But for me, the worst thing about it is the way that they've changed private browsing. On most of my systems, once I launch Safari, I turn on private browsing. I use this to prevent cookies. I also use the "reset Safari" regularly to purge the browser of any auto-executed chunks of code that I might have picked up. Now, you can selectively launch either a normal Safari window or a private window, but it's harder to launch a private window. Even if you are in private browsing, if you open a new window, it's not private. While there is a preference pane that tells Safari to launch with a private window, it appears that that only works on launch. After that, you're back to tracked. Brilliant.

Put into more basic terms, you need to actively monitor your state or you may find yourself surprised by an unintended state change.

Another one that, admittedly, is a carry-over from Mavericks version is this idea of getting rid of scroll bars on windows. It's as if, after 20 years of computing and using this tool that helped us get through extended pages of content, some genius designer said, "I hate them. They are ugly. They ugly up my beautiful window design. Let's make them go away. Damn the utility." Fortunately, this is one of those features that you can change behavior on in the interface controls, but why we had to go there is really beyond me. What is it with scroll bars that seems so maddening that the designers just keep wanting to change it?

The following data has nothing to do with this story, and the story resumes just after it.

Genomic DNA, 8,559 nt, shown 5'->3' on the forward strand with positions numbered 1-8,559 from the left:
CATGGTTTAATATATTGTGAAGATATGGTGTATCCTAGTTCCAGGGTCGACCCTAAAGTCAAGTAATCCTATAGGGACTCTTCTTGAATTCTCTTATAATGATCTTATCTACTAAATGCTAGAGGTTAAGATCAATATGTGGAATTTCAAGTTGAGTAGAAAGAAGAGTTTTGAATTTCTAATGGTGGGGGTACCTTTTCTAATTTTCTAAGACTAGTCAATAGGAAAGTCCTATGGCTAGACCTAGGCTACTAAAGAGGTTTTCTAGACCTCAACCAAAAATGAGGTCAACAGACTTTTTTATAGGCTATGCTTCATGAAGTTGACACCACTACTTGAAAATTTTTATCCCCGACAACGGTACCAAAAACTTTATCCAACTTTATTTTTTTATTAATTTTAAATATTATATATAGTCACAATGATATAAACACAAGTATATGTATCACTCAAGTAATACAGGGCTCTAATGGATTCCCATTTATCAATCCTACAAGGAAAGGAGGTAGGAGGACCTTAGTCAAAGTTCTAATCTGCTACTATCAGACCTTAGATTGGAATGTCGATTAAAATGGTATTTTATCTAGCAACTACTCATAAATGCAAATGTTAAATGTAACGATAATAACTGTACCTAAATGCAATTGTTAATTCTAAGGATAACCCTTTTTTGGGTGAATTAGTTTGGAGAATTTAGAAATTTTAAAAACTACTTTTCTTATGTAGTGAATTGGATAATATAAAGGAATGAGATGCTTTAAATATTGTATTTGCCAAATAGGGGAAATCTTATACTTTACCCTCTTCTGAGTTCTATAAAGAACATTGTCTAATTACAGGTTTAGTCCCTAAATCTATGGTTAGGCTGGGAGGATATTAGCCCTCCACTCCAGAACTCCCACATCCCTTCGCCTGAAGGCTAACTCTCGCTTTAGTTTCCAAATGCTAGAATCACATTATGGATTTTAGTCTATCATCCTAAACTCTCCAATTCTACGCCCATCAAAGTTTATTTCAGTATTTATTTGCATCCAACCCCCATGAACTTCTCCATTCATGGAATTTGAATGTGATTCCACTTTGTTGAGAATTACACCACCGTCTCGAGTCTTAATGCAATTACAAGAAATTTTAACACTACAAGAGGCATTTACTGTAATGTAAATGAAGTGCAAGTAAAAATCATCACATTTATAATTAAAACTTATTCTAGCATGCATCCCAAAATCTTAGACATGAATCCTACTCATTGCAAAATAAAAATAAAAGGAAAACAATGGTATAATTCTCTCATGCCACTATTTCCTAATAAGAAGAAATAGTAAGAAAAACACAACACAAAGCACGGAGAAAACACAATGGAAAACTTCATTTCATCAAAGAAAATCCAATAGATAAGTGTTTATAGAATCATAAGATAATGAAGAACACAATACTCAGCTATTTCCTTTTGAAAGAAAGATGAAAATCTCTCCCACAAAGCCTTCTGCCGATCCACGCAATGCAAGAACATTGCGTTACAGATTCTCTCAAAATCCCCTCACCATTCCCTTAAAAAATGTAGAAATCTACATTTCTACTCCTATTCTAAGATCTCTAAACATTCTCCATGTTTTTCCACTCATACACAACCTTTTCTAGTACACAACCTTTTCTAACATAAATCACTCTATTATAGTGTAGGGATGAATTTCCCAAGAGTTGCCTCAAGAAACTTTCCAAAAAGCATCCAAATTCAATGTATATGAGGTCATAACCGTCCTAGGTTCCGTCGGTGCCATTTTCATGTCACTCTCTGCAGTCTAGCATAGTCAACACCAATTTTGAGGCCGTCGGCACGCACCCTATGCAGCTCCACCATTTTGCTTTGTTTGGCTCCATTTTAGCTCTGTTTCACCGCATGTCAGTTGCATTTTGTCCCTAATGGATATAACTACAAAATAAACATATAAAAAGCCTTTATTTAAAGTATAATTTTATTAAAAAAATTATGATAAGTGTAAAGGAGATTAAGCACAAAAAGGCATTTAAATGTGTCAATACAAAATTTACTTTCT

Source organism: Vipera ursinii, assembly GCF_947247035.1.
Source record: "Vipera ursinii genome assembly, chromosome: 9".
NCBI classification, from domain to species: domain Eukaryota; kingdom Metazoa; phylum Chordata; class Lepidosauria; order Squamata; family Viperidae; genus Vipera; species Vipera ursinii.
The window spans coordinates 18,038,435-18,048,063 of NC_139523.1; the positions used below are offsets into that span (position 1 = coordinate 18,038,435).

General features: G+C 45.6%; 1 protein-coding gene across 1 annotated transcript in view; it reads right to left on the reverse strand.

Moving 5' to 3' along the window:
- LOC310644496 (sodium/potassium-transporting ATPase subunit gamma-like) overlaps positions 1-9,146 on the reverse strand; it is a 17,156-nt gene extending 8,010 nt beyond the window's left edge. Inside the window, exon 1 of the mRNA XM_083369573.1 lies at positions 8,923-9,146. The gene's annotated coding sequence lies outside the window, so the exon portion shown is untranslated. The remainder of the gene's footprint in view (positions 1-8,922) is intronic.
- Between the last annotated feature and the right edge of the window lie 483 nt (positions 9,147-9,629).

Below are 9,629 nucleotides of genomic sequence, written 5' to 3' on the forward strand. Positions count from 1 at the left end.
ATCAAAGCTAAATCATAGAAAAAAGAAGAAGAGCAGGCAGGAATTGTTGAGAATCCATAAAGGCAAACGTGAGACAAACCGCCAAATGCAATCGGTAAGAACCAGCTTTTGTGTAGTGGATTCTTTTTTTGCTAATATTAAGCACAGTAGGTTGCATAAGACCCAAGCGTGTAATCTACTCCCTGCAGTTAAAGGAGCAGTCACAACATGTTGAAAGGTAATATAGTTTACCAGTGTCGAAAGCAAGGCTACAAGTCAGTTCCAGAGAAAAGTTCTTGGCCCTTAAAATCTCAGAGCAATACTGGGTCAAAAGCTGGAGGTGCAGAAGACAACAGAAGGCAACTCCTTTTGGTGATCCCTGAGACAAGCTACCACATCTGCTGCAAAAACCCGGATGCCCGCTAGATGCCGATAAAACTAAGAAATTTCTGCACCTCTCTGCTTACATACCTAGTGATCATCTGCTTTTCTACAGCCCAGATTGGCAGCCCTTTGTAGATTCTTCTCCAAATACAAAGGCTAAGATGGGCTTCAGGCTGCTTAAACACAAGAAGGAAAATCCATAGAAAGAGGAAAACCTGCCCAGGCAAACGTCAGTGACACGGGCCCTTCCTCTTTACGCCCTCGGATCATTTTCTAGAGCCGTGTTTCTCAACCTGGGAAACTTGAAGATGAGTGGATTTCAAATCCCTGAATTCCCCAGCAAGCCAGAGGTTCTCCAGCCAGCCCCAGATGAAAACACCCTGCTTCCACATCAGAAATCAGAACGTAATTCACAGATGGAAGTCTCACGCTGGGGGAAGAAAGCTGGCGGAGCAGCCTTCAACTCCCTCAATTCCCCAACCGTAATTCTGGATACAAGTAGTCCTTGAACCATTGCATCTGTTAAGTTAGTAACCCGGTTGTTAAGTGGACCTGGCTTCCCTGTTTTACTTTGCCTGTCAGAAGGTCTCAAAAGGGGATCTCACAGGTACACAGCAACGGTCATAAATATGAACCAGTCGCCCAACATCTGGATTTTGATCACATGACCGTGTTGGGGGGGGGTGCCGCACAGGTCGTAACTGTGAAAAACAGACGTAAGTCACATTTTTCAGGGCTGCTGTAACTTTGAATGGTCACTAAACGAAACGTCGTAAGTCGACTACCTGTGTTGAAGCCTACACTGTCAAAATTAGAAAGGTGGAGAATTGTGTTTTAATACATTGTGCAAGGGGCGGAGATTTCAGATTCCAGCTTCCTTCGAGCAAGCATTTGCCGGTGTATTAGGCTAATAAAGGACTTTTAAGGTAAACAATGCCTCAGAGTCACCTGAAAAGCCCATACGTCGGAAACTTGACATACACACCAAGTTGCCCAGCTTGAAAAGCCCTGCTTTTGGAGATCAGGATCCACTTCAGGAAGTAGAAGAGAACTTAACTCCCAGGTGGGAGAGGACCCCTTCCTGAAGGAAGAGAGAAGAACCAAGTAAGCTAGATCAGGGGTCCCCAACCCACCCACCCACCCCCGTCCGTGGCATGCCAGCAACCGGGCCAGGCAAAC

Transparency is kind of overrated. A perfect example of this is in Safari, again. Opening multiple tabs in Safari now means that you have several transparent tabs at the top of the window, but with the active one just a bit more white than the rest. While some might argue that it makes the tabs more background, what it also does it make it more difficult to tell which one is active. At a glance, it's not exactly straightforward which window you are in -- and that means you're concentrating on the interface instead of using it as a tool.

Perhaps equally annoying, somebody decided that Safari should simplify the URL shown in the navigation/search window. Instead of showing the full URL of the page you are on, the browser window only shows the top level domain -- in case you forgot what it was. It's like "web browser brought to you by the branding board of the Internet". Let's not forget that monitoring your prage URL is not only a good security practice, it's one of those things that's kind of essential for a lot of web development work. Fortunately, there's a check box to disable this bit of brilliance. Come to think of it, I think the guys over at Mozilla first started doing this and I had to disable it in Firefox as well. So -- original idea, no... doing the same stupid thing when somebody else already did it... again, Apple, I expect better.

If you can't say something nice...
In one of the creative writing classes that I took, the teacher insisted that we open our comments about a specific piece by saying something positive about the work. Since I've already opened and commented, I'll close with a positive. I like aspects of the way that they've updated they've updated the dock in Yosemite. Now, it's easier to actually tell if an application is open. Before, they used a white dot underneath the app to indicate open, now they use a black dot. Finally, something I can see.

No comments: